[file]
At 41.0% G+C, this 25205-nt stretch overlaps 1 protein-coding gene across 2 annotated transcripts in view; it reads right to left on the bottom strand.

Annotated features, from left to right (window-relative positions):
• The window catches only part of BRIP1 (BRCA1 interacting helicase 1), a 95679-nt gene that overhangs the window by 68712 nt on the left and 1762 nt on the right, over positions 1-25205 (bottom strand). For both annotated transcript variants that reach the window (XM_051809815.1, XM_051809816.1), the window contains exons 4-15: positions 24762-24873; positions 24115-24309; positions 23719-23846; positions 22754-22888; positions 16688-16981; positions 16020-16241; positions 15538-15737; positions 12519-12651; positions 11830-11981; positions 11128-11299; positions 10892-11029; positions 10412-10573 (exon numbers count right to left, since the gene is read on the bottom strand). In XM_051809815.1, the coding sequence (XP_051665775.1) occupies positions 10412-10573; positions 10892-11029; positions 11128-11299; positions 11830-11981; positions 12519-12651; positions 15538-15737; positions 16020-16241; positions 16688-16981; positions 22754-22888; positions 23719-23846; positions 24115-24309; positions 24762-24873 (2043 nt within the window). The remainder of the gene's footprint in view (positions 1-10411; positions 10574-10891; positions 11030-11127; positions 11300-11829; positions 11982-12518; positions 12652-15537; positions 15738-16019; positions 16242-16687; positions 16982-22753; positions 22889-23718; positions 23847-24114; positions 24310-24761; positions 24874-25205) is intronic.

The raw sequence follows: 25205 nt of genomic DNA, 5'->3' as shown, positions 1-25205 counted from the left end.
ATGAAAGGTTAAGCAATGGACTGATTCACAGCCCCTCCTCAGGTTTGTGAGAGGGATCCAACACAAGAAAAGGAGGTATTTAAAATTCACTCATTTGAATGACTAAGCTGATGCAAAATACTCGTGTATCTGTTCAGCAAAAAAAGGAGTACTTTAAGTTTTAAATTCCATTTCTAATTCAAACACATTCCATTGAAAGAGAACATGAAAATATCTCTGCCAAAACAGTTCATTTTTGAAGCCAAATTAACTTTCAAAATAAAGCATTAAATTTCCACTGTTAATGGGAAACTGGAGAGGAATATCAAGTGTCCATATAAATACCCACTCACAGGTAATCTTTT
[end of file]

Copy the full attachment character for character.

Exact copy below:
At 41.0% G+C, this 25205-nt stretch overlaps 1 protein-coding gene across 2 annotated transcripts in view; it reads right to left on the bottom strand.

Annotated features, from left to right (window-relative positions):
• The window catches only part of BRIP1 (BRCA1 interacting helicase 1), a 95679-nt gene that overhangs the window by 68712 nt on the left and 1762 nt on the right, over positions 1-25205 (bottom strand). For both annotated transcript variants that reach the window (XM_051809815.1, XM_051809816.1), the window contains exons 4-15: positions 24762-24873; positions 24115-24309; positions 23719-23846; positions 22754-22888; positions 16688-16981; positions 16020-16241; positions 15538-15737; positions 12519-12651; positions 11830-11981; positions 11128-11299; positions 10892-11029; positions 10412-10573 (exon numbers count right to left, since the gene is read on the bottom strand). In XM_051809815.1, the coding sequence (XP_051665775.1) occupies positions 10412-10573; positions 10892-11029; positions 11128-11299; positions 11830-11981; positions 12519-12651; positions 15538-15737; positions 16020-16241; positions 16688-16981; positions 22754-22888; positions 23719-23846; positions 24115-24309; positions 24762-24873 (2043 nt within the window). The remainder of the gene's footprint in view (positions 1-10411; positions 10574-10891; positions 11030-11127; positions 11300-11829; positions 11982-12518; positions 12652-15537; positions 15738-16019; positions 16242-16687; positions 16982-22753; positions 22889-23718; positions 23847-24114; positions 24310-24761; positions 24874-25205) is intronic.

The raw sequence follows: 25205 nt of genomic DNA, 5'->3' as shown, positions 1-25205 counted from the left end.
ATGAAAGGTTAAGCAATGGACTGATTCACAGCCCCTCCTCAGGTTTGTGAGAGGGATCCAACACAAGAAAAGGAGGTATTTAAAATTCACTCATTTGAATGACTAAGCTGATGCAAAATACTCGTGTATCTGTTCAGCAAAAAAAGGAGTACTTTAAGTTTTAAATTCCATTTCTAATTCAAACACATTCCATTGAAAGAGAACATGAAAATATCTCTGCCAAAACAGTTCATTTTTGAAGCCAAATTAACTTTCAAAATAAAGCATTAAATTTCCACTGTTAATGGGAAACTGGAGAGGAATATCAAGTGTCCATATAAATACCCACTCACAGGTAATCTTTT